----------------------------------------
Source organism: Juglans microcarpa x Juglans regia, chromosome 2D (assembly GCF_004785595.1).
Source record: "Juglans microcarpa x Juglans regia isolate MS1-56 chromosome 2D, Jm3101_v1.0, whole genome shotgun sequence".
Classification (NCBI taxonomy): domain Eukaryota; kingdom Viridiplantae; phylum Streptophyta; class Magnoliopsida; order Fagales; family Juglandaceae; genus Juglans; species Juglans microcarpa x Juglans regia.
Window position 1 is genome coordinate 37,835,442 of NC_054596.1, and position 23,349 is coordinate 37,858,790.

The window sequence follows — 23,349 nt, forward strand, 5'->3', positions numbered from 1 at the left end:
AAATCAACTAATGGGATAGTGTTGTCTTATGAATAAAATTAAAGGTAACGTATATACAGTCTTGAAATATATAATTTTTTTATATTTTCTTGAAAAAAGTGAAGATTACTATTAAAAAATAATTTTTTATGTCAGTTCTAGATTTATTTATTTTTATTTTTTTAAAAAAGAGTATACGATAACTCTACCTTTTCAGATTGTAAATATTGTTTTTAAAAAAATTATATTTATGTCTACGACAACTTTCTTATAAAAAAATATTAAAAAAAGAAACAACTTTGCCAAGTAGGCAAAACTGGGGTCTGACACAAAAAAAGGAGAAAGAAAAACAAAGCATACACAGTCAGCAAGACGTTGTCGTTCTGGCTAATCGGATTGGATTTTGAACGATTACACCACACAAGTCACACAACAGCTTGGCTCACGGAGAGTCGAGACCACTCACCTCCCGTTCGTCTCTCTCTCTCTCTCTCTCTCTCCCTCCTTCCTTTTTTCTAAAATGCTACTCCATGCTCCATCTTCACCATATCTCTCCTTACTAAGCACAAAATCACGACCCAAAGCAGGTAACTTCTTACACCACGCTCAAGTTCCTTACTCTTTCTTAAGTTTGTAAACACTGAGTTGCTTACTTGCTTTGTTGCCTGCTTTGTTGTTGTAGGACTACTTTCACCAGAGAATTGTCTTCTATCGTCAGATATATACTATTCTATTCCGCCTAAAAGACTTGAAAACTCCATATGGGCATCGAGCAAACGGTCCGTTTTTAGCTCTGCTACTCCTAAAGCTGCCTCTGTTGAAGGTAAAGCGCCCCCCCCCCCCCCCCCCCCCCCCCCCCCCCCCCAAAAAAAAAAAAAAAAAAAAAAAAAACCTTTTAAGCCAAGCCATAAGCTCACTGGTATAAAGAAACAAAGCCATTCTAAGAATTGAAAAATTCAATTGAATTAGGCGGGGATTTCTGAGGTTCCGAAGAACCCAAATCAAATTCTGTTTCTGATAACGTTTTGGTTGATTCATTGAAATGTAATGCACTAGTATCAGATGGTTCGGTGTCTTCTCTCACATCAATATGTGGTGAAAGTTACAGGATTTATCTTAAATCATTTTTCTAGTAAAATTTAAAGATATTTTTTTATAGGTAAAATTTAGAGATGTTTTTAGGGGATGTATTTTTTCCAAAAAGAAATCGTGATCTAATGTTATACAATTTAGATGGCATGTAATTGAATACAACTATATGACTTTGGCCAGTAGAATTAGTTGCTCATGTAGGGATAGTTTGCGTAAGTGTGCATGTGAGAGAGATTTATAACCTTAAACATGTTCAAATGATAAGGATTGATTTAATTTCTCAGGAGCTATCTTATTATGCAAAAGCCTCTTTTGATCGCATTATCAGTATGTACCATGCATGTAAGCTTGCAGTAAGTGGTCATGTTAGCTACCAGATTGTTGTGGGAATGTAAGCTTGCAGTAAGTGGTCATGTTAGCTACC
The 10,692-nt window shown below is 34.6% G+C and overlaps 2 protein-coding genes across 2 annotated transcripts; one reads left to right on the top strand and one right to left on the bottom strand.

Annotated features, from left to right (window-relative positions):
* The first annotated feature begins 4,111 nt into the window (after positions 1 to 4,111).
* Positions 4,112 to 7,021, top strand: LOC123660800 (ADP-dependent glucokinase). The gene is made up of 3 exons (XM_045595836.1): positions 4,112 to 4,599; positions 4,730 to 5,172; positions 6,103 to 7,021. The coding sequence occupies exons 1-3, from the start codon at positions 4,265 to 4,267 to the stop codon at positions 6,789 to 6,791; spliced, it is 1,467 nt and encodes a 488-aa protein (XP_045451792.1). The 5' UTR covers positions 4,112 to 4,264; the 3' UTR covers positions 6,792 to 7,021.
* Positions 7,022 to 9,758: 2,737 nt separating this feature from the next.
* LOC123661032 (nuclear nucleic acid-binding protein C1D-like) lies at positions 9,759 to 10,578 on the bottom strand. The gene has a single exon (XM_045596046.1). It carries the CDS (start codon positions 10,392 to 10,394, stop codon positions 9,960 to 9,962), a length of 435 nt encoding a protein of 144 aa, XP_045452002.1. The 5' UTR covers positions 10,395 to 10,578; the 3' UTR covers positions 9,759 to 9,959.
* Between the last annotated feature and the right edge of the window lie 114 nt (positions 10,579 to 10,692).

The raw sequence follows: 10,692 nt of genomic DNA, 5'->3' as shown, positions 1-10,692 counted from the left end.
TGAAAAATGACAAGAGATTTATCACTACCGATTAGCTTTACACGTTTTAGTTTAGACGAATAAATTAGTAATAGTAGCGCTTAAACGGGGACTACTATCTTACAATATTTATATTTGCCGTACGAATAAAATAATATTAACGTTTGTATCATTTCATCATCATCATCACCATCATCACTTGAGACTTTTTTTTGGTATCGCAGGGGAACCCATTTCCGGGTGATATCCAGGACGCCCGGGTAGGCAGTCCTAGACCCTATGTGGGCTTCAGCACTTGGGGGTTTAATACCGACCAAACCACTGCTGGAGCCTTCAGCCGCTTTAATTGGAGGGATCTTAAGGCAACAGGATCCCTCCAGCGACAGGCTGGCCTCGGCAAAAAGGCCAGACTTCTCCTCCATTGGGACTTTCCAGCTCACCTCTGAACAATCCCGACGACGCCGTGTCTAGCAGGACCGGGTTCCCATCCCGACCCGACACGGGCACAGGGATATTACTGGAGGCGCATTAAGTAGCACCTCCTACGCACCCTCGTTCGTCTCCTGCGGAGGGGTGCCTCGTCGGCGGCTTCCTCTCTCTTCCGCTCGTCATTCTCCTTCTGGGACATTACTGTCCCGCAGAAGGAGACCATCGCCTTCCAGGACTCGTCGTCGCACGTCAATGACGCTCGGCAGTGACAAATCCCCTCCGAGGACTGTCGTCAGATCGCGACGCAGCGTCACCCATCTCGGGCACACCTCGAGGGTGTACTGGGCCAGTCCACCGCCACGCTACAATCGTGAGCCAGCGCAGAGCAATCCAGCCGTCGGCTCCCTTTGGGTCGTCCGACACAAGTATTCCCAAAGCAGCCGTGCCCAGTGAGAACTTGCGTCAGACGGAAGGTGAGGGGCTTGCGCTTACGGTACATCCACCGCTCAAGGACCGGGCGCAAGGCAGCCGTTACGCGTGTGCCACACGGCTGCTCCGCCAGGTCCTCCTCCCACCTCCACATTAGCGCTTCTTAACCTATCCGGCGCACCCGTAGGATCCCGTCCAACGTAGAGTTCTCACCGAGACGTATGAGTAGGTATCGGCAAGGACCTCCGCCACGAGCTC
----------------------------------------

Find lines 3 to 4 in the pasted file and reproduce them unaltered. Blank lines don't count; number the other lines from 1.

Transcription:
Classification (NCBI taxonomy): domain Eukaryota; kingdom Viridiplantae; phylum Streptophyta; class Magnoliopsida; order Fagales; family Juglandaceae; genus Juglans; species Juglans microcarpa x Juglans regia.
Window position 1 is genome coordinate 37,835,442 of NC_054596.1, and position 23,349 is coordinate 37,858,790.